On 16 July 2018, Lockheed Martin, an American arms and defense company, was awarded a new defense contract with Saudi Arabia, including $225 million in Foreign Military Sales funding. This new contract serves as a modification to a previous defense contract Lockheed Martin had won concerning Saudi Arabia. The new contract comes despite Saudi Arabia’s long-time involvement and intervention in the war in Yemen as well as systematic human rights violations domestically, within the kingdom.
The total amount of the modification to the contract is $450,000,000, most of which is earmarked for four Multi-Mission Surface Combatant Ships (MMSC). Of this amount, $225,000,000 falls under Foreign Military Sales (FMS) funding. FMS means the United States (US) government and Department of Defense negotiate directly with the customer on behalf of the vendor as opposed to a Direct Commercial Sale (DCS). In a DCS, the customer directly negotiates with the vendor and is allowed to sell defense equipment worth $14 million or less; once it surpasses $14 million then it must get congressional approval. During an FMS, the government is directly involved and can even provide funding and assistance to the customer or country. However, during a DCS, the government is not as involved in the transaction.
Included in Lockheed Martin’s new defense contract with the Defense Department, slated for Saudi Arabia, are about 768 missiles, 48 machine guns, and 4 MMSC. MMSC ships are designed for close-to-shore combat and have a helicopter flight deck, allowing for air attacks. In addition to the weapons involved in this contract, there are several state-of-the-art missile launch systems, sonars, and weapon launchers.
This new contract between Lockheed Martin and Saudi Arabia will modernize Saudi Arabia’s navy and increase its lethality and effectiveness. This is troublesome because of its past human rights abuses, including its ongoing crackdown on human and political rights and civic space, and its involvement in the humanitarian crisis in Yemen. The defense contract could thus add another layer of concerns to ever-present anxieties about the systematic repression of fundamental freedoms inside Saudi Arabia as well as its aggressive regional policies.
Saudi Arabia has continuously been targeting human rights defenders, writers, bloggers, and other activists for their public dissent and criticism of the ruling family, and ruling system including the kingdom’s official religion or government. Authorities regularly arbitrarily detain, arrest, and torture writers, bloggers, human rights defenders and other activists who criticize the state policies, sentencing many to lengthy prison sentences after unfair trials marred by severe due process violations. Authorities have time and time again banned activists and writers from traveling internationally, intimidated, harassed, and threatened many of them into silence and occasionally sentenced them to public floggings. The criminalization of freedom of expression, coupled with the kingdom’s ban on protests and the formation of independent civil society organizations reflects the Saudi government’s systematic campaign of repression.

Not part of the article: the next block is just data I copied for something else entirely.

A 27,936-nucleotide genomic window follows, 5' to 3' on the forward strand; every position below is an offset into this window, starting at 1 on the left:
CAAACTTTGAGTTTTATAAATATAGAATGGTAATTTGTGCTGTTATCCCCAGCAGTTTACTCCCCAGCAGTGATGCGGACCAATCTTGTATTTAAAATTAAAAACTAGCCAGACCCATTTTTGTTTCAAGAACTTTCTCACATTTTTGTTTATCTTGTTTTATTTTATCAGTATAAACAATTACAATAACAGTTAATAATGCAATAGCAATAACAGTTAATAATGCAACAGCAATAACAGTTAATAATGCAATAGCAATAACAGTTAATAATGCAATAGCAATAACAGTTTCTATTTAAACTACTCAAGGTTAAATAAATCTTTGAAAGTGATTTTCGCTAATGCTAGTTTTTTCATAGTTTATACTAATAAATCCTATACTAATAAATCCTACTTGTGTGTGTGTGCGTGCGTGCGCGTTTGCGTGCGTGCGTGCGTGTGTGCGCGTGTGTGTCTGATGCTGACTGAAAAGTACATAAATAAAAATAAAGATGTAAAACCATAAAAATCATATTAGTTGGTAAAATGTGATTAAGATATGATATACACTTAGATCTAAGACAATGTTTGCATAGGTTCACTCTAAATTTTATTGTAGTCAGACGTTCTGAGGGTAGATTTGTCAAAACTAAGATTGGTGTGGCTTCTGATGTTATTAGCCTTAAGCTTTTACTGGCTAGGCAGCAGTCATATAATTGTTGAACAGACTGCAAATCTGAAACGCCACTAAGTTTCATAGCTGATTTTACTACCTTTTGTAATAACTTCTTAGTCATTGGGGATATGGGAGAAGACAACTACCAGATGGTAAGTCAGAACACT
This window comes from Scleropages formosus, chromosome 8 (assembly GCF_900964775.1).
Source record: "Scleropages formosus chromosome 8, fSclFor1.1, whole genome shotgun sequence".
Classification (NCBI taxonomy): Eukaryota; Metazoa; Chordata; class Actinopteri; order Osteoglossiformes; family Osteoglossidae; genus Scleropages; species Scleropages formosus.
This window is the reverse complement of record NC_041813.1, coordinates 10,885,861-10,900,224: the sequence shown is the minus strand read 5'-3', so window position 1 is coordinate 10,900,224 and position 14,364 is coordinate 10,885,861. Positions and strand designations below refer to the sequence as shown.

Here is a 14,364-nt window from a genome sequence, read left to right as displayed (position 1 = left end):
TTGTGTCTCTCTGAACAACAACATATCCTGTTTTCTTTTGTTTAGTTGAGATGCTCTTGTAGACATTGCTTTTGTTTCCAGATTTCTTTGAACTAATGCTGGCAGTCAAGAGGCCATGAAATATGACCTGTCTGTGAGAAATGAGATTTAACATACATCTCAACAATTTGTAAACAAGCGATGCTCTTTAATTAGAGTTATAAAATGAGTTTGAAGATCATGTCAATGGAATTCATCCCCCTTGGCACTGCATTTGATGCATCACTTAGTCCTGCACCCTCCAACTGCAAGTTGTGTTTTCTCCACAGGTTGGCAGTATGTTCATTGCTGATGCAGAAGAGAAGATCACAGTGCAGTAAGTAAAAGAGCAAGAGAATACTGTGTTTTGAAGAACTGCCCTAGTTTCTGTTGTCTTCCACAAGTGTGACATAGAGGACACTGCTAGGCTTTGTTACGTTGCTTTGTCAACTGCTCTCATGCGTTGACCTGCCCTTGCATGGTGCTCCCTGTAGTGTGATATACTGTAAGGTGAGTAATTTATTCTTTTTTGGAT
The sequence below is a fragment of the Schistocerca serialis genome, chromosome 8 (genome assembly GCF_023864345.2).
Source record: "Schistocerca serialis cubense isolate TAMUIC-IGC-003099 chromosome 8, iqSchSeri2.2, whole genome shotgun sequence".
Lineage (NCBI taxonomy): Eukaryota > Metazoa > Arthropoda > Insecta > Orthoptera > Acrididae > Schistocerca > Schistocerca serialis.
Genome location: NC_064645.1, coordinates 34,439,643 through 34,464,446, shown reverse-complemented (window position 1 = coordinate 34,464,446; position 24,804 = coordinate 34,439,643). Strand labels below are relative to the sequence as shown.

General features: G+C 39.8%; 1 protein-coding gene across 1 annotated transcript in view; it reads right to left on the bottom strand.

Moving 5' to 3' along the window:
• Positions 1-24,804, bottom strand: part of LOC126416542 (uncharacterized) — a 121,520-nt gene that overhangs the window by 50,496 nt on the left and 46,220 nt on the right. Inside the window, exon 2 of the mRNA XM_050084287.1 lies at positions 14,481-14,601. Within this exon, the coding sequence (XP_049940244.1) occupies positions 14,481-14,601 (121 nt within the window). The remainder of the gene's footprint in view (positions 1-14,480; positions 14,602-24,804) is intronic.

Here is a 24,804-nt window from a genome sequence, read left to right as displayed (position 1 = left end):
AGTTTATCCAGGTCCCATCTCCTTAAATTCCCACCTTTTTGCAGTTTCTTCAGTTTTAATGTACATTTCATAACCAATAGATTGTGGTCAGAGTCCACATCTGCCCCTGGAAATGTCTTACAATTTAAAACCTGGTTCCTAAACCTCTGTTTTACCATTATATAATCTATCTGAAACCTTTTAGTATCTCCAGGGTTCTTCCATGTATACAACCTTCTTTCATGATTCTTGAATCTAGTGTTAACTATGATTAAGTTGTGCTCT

The US’s sanctioning of the defense contract demonstrates the US government condones this activity on behalf of the Saudi government, despite Saudi Arabia’s blatant disregard for human rights. It is especially concerning because this contract is done through FMS, meaning this is a government-to-government transaction. The US is aware of the human rights abuses in Saudi Arabia but continues to sell weapons and defense equipment to the kingdom through FMS and DCS. By allowing companies like Lockheed Martin to sell weapons to Saudi Arabia through FMS, the US government is a party to the kingdom’s wholesale suppression of civil and political rights. This in turn has resulted in an overall deterioration of an already weak and fragile political space in Saudi Arabia, especially by systematically suppressing fundamental freedoms and civic space. This new defense contract could be especially problematic because the Saudi government has been using its navy recently to take part in the blockade of Yemen as part of its intervention there.
“The administration should use this moment to halt sales rather than issue contracts. It is completely irresponsible to continue weapons sales to Saudi Arabia and the United Arab Emirates as they persist in their attacks in Yemen that have targeted civilians and civilian infrastructure, exacerbating the humanitarian crisis. The Trump administration is failing to use what leverage it has to end the conflict and ameliorate the suffering of Yemenis,” Jeff Abramson, a senior fellow at the Arms Control Association, told Sludge when asked about the update and renegotiation of the defense contract between Lockheed Martin and Saudi Arabia.
By assisting the Saudi government in strengthening its navy and armed forces, the US is aiding and abetting a kingdom that uses its security establishment and armed forces to commit widespread human rights abuses, domestically and regionally. While it is important that the US supports its allies in ensuring military readiness, the provision of military and military-technical support should not come at the expense of human rights. The US must use this as an opportunity to leverage with Saudi Arabia and condition its arm sales to Saudi Arabia upon tangible and serious human rights reforms, including an end to the inhumane blockade on Yemen, and a lifting of restrictions on fundamental freedoms within the kingdom, not limited to the freedom of expression, assembly, association, and religion.
Celia Pena-Gomez is an Advocacy Intern with ADHRB.